• Selection Process: Teams should be selective about whom they pick. How that selection happens is up to the team. Many will have a formal application and interview process and make selections based on information gained from that process. Some teams (e.g., Solar Decathlon) are relatively liberal in the number of people they pick; others (e.g., FSAE, RoboCup) will accept few applicants. Other teams forgo a formal process. Team membership emerges naturally as people help out and become involved. University of Toronto’s Formula SAE team, for example, will reduce more than 200 potential volunteers at the beginning of the year to a manageable core team and group of regular helpers based on interest and demonstrated motivation.

Both processes can work and can even work in concert. FSAE has long told those rejected in interviews to, “prove the team wrong” by still showing up as a volunteer and proving their worth. Many quality team members were initially rejected—one member a record five times. Once brought on board, he proved his value quickly demonstrating one flaw with the interview selection process.

Although it is tempting to say that this osmosis into team culture is the best method, do consider that a formal recruiting drive and process can attract others (particularly non-engineers) into the process. Another recent FSAE team leader found out about the FSAE team during recruiting; without the effort, he might not have otherwise been aware of the project because he was an economics major.

1. 5. Financial Aspects

One of the first steps in planning for a new or continuing team is estimating the resources a team will need, including a budget. Most teams will need some financial resources beyond the computer and machine shop facilities in engineering. In some case their advisor may have some financial resources but in most cases a team will have to do some fundraising on their own. Relatively small amount of money can be sought from Cornell as part of the team registration and funding process as outlined at:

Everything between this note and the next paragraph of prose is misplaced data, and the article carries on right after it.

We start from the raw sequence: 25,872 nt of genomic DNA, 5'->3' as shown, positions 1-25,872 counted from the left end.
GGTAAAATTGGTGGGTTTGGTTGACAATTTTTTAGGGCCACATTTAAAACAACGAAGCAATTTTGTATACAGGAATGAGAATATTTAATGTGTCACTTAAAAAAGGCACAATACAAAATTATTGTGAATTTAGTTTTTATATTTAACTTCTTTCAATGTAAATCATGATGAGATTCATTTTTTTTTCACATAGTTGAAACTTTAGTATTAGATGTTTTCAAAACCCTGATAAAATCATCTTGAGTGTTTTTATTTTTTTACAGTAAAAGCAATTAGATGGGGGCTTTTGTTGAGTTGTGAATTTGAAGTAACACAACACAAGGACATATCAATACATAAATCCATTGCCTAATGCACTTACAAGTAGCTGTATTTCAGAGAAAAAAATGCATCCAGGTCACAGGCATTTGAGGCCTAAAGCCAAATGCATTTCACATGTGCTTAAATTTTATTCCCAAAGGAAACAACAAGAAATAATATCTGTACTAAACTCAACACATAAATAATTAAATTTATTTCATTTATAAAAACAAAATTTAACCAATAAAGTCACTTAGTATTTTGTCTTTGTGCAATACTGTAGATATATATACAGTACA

For larger amounts of money fundraising will be needed. There is a section on that part II of these documents. (This section is under construction but related material is available at:

1. 6. Administrative Structures

Setting up a strong team structure right from the start helps prevent many problems before they can develop. There are many simple ideas you can consider to make your team structures more transparent, open, and efficient and thus reduce or examine problems that may grow into bigger ones.

A logical structure eliminates confusion, provides for multiple sources of communication, and makes communication among functional groups and individuals that much more consistent, transparent, and fair.

Team Structure

Team Admin Org

A typical team structure looks something like this (This example from Cornell FSAE. Sub-teams will vary depending on the project.)

Structuring Reports on Progress

Another major complaint about meetings is that they seem to rehash the same old material. An effective way of breaking this potentially vicious cycle is to account for and incorporate meeting history. Meetings should be documented with meeting minutes so that you can track their history and provide documentation to those project members unable to attend. This also serves as a means of tracking action items agreed upon at previous meetings that can be addressed first in the agenda in subsequent meetings. Another effective method of structuring reports on progress and relaying this information to others is the Quad Chart. A Quad Chart is a simple, one-page summary of goals, action items, deliverables, and future directions. An example is provided below.